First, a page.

The Definitive Guide to Adobe Premiere Pro's Media Cache

Video editors deal with a lot of files. Beyond the of thousands of media files, render files, autosaves, and backups, the last thing we want to think about is additional… anything. But the dirty secret is, there are probably files on your system right now, devouring precious hard drive space and you have no idea they’re there! ::cue dramatic music:: Welcome to Premiere’s Media Cache!

What is it?

First off, what IS the Media Cache? Simply put, Premiere Pro’s Media Cache is a series of helper files that make sure your media and projects run and smoothly as possible. Every time you import a file into a Premiere Pro project, various types of media cache files are created (check out the list further down). The potential trouble here is, that after some time or a big project, the Media Cache can eat up hard drive space - sometimes a lot of it. And so sometimes, it’s beneficial to purge the thing and start over. But let’s not get ahead of ourselves…

First, we see a reference to the Media Cache in Premiere’s Preferences under the Media tab.

The Media Cache Files setting is for the directory storing the cache files (duh). The Media Cache Database is a separate directory maintaining a list and link to every file you’ve ever imported into Premiere. With the Browse button, you can change the directories to a custom location if you so wish (more on this later).

Where are these things?

The Preferences window lists the file path to these directories, but you might find them a bit challenging to navigate to yourself as they are typically stored within hidden folders. So where exactly is it? Look here:

Mac: /Users/yourusername/Library/Application Support/Adobe/Common

PC: \Users\yourusername\AppData\Roaming\Adobe\Common

Both paths might require trickery to access. On the Mac, one easy way to access the typically hidden user Library folder is to go to the Go menu in Finder and hold down the Shift key (10.12 and above) or the Option key (10.11 and below). On Windows, chose to reveal hidden items and folder in Explorer’s settings to reveal the AppData folder.

What the #$&! am I looking at?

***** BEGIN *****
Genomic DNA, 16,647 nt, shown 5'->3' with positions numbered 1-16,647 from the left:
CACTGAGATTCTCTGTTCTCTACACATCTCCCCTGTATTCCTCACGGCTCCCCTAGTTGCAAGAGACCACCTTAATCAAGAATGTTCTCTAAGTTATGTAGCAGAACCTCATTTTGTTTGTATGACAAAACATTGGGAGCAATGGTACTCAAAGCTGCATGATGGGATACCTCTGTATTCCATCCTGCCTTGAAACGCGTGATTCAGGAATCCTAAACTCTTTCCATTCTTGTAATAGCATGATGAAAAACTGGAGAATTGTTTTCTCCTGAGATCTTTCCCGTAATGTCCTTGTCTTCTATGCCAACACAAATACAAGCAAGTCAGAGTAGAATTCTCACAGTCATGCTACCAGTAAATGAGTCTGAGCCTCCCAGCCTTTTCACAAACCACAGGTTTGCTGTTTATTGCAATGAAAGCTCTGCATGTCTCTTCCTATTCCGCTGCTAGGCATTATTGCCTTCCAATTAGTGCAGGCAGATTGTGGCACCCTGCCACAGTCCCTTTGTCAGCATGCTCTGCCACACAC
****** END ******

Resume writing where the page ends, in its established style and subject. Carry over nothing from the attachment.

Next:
Once at the Common folder, you’ll see two or three important folders, depending on your version of Premiere: Media Cache, Media Cache Files, and Peak Files (CC 2017 and above). After working on just a couple of small projects, my Media Cache has eaten up 4 GB of drive space. Not huge, but, again, these were tiny projects.

Inside each of these folders are potentially millions (only a mild exaggeration) of small and large files of mysterious purpose and often with indistinguishable names. In addition, there are multiple possible file extensions attached to these files.

If you’ve ever wondered what all those bizarre extensions were all about, here’s a simple descriptor of each:

.mcdb - Found in the Media Cache folder, these crazily named, microscopic files are essentially links to every file you’ve ever imported into Premiere, regardless of a particular project. They help prevent Premiere from creating redundant cache files when you import a file into multiple projects.

.ims - This is a cache of file properties so that Premiere doesn't have to re-scan each media file every time a project file is opened. These files are also unique as they are system specific, which means that even if you change the location of the media cache to an external drive, .ims files continue to get created on your system volume.

.prmdc2 - These cache files are created per project file, not per media file, and are a metadata cache for the project file.

.cfa - These are audio conform files and are the biggest culprit in eating up hard drive space. Premiere creates these files for any compressed audio imported into Premiere. Think of them as secretly uncompressed versions of all your compressed audio, which Premiere can work with faster. If you pay close attention to the bottom right corner of your interface when importing a fresh file into Premiere, you can catch a brief sign of Premiere creating the conform file.